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Coenzyme Q10 deficiency in children: Frequent type 2C muscle fibers with normal morphology


  • This study was supported by the Washington University Neuromuscular Research Fund, NIH/NINDS training grant 5T32NS007205, and CTSA grant RR024992.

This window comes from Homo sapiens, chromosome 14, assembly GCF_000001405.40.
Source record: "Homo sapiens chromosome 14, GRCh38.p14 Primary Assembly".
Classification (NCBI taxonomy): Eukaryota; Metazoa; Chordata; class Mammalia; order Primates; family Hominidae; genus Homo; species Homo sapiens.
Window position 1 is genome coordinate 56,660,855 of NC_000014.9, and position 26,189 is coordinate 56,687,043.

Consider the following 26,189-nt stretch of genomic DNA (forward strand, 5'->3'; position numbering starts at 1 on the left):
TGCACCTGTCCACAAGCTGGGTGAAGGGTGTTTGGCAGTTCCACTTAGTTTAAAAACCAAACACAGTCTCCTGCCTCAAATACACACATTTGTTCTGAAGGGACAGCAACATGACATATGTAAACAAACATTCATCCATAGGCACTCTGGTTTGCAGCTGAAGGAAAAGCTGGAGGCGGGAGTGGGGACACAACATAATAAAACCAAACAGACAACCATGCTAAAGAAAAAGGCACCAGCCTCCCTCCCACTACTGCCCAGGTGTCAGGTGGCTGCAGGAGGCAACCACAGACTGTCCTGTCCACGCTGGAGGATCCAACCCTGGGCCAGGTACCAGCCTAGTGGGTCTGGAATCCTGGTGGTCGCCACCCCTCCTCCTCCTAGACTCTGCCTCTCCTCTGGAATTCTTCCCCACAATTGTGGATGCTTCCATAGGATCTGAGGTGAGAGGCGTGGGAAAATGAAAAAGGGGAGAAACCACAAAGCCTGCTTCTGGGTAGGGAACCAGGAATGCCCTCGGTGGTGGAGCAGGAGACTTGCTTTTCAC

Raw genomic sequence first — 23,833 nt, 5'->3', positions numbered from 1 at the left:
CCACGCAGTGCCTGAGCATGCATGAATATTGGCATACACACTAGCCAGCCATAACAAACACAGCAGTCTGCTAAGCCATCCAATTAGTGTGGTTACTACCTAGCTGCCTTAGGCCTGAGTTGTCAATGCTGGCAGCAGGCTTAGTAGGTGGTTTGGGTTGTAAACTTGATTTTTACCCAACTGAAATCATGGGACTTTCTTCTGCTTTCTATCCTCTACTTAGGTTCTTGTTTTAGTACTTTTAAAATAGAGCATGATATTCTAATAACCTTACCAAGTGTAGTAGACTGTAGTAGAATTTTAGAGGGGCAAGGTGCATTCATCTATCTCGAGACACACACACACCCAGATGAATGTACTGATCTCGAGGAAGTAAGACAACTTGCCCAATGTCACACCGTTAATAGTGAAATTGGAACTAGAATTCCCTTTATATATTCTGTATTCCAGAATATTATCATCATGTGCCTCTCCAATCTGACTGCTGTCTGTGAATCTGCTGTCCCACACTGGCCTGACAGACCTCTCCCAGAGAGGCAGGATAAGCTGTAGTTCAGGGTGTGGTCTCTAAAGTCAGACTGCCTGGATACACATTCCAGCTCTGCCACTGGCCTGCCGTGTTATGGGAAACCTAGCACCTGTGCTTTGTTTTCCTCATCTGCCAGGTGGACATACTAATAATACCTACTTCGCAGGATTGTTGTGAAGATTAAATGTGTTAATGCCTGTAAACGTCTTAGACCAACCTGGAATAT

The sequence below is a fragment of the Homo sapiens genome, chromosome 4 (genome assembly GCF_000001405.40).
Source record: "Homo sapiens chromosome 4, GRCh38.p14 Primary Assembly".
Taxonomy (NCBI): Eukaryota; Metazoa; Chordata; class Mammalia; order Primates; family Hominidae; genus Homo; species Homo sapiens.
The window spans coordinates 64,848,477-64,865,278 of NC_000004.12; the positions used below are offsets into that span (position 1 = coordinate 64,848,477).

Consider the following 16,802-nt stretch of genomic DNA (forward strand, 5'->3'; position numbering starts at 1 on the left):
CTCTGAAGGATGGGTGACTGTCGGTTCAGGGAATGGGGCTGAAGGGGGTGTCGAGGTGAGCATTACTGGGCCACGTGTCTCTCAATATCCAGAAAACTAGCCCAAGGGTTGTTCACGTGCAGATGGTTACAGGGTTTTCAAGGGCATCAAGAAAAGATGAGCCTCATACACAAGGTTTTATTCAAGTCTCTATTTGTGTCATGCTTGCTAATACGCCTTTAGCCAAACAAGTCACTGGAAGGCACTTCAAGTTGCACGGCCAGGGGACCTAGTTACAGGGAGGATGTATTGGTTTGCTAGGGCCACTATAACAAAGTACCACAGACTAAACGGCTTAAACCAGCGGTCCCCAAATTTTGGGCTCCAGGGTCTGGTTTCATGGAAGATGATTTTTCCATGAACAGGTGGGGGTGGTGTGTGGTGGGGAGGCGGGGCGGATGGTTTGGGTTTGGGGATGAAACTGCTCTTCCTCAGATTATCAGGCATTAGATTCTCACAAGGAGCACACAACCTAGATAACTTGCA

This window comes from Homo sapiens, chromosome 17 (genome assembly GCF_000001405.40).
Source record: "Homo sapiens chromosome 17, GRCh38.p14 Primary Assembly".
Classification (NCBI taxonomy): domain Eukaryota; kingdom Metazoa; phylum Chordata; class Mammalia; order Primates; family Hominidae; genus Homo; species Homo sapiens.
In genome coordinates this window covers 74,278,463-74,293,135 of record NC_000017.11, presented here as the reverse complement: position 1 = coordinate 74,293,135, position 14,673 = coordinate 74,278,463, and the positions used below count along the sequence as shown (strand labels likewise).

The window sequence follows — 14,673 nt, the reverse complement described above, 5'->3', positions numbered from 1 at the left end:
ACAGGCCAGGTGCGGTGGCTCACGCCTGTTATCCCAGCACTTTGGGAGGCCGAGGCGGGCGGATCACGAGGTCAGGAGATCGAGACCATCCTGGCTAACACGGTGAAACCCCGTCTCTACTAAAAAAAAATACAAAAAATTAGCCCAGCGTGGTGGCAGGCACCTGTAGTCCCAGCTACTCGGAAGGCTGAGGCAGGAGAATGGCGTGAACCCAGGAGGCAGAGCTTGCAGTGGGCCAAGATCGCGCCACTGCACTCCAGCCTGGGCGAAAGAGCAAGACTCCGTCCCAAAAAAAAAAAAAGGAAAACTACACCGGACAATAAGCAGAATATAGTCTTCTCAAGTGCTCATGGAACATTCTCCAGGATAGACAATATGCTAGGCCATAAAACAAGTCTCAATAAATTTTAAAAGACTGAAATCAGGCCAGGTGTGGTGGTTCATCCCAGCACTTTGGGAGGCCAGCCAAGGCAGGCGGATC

Introduction: Neurological disorders with low tissue coenzyme Q10 (CoQ10) levels are important to identify, as they may be treatable. Methods: We evaluated retrospectively clinical, laboratory, and muscle histochemistry and oxidative enzyme characteristics in 49 children with suspected mitochondrial disorders. We compared 18 with CoQ10 deficiency in muscle to 31 with normal CoQ10 values. Results: Muscle from CoQ10-deficient patients averaged 5.5-fold more frequent type 2C muscle fibers than controls (P < 0.0001). A type 2C fiber frequency of ≥ 5% had 89% sensitivity and 84% specificity for CoQ10 deficiency in this cohort. No biopsy showed active myopathy. There were no differences between groups in frequencies of mitochondrial myopathologic, clinical, or laboratory features. Multiple abnormalities in muscle oxidative enzyme activities were more frequent in CoQ10-deficient patients than in controls. Conclusions: When a childhood mitochondrial disorder is suspected, an increased frequency of type 2C fibers in morphologically normal muscle suggests CoQ10 deficiency. Muscle Nerve 48:722–726, 2013